Bioenergy is obtained from materials originating from living or newly-harvested organisms. These include oils, fats, fibers, residues, wastes, and the like. The International Energy Agency (IAE) points out that two hundred years ago, virtually all energy consumption originated from bio-energy. However this was displaced by a more readily available and low cost source, namely fossil fuels (which originate from long-dead organisms, and are therefore non-renewable, except in a useless sense on a geologic time scale.)
However, recently, rising global demand for energy and all-time high nominal prices for petroleum are causing a large-scale shift towards alternative energy sources. Also driving the search for alternatives is are the numerous environmental problems linked to fossil fuel use, including global climate change.
In Asia, renewable energy accounted for as much as 24% of total energy usage in 2003, over ninety percent of which originated from combustible renewables and waste. The rural poor in developing countries are highly dependent on bioenergy. Four out of five households without electricity are found in rural areas of developing countries (FAO, 2005); such households rely on fuelwood and charcoal for most of their energy needs. Large sections of the rural poor have been bypassed by modern, centralized, energy generation and distribution systems. Bioenergy opens exciting opportunities for more accessible technologies for meeting the energy needs of the poor.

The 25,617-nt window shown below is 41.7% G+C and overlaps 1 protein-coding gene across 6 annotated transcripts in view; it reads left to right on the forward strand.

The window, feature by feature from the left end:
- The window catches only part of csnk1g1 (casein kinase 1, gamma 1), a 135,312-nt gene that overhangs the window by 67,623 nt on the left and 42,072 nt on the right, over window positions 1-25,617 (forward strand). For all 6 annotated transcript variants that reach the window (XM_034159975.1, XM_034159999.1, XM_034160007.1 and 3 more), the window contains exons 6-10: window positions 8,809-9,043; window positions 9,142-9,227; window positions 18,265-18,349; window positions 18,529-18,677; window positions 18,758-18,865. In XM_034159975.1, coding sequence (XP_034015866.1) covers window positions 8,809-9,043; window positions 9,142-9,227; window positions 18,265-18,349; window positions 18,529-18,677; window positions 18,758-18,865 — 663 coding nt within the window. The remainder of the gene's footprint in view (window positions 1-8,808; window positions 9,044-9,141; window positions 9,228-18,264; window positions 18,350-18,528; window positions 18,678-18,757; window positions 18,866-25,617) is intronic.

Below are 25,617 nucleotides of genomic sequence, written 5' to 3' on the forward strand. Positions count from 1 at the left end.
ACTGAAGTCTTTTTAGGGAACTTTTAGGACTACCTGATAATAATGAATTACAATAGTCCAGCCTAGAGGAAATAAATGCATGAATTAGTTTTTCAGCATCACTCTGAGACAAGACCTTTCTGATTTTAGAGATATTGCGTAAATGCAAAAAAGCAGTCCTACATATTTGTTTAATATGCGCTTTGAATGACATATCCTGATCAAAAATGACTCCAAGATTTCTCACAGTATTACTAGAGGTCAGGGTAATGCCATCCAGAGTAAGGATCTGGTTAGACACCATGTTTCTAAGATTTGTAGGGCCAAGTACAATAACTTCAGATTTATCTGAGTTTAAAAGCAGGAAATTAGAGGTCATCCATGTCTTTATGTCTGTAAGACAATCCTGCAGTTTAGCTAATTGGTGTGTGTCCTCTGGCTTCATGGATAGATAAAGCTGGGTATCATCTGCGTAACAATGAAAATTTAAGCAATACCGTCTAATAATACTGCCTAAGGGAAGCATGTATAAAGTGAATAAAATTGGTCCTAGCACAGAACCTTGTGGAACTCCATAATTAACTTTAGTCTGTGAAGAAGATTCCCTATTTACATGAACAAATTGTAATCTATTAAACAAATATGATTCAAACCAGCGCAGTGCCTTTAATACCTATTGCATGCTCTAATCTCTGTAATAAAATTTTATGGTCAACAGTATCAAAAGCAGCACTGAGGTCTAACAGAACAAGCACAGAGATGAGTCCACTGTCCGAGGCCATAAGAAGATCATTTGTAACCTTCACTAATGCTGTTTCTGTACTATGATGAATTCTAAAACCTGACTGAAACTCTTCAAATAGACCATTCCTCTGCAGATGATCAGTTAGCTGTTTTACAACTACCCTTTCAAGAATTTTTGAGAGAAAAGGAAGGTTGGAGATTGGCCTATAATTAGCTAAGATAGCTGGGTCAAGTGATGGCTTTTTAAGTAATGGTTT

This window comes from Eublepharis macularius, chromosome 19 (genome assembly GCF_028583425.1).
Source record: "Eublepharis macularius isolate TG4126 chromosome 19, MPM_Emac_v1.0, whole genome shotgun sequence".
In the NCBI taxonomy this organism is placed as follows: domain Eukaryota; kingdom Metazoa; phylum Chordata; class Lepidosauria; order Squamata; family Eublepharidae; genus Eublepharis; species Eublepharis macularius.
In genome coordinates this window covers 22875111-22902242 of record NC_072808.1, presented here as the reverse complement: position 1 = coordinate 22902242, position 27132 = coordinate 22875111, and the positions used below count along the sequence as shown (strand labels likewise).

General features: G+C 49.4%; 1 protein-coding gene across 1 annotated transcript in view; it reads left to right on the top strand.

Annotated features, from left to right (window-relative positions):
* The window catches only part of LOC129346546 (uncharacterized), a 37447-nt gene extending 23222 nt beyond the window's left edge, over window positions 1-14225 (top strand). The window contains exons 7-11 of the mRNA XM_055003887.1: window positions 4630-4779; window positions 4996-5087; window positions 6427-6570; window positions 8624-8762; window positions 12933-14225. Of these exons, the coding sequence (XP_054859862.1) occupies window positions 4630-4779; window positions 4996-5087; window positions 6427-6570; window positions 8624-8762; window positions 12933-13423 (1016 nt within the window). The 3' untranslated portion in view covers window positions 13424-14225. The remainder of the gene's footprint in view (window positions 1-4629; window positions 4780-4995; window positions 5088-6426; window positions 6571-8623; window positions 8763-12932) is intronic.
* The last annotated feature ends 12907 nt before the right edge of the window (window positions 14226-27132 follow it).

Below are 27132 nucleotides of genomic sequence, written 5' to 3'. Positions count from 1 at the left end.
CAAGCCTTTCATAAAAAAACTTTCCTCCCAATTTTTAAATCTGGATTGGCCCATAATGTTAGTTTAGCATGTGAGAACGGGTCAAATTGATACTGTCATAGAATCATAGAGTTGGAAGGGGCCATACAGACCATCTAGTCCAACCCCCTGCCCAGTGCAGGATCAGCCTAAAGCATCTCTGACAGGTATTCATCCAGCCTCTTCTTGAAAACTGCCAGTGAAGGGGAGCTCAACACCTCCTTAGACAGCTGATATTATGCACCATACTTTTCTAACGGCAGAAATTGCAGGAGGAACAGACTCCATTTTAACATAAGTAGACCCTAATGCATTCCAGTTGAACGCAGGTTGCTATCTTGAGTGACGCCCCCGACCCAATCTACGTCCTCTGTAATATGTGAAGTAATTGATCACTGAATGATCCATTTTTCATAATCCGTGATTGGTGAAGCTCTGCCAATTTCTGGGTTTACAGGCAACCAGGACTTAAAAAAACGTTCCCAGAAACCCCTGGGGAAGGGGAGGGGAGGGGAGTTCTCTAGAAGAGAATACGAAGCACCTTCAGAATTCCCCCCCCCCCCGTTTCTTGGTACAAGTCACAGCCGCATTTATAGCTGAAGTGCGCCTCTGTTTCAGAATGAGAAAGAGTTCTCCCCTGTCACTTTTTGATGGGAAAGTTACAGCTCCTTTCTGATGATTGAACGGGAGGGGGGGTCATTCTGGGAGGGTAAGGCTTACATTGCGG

Back in college, for a group paper I and some classmates had a most enjoyable trip to Maya Farms in Rizal, Laguna. (Incidentally, my groupmates were all nice ladies, which played no small role in the recreational value of the experience - at least on my part.) Maya Farms - you may recall seeing its products in the supermarket - is a leader in integrated biogas generation. It is energy self-sufficient, with all its electricity internally produced from pig manure. Not an ounce of excrement flows out to pollute the adjacent river leading into Laguna Lake, unlike so many livestock enterprises (both large and small) dotting the perimeter of the Lake. Now that's a large scale, hi-tech operation. Perhaps small scale options, appropriate for rural communities and households, are feasible for decentralized power distribution among the energy-deficient rural poor. The future may well be in fats, fiber, detritus, and dung.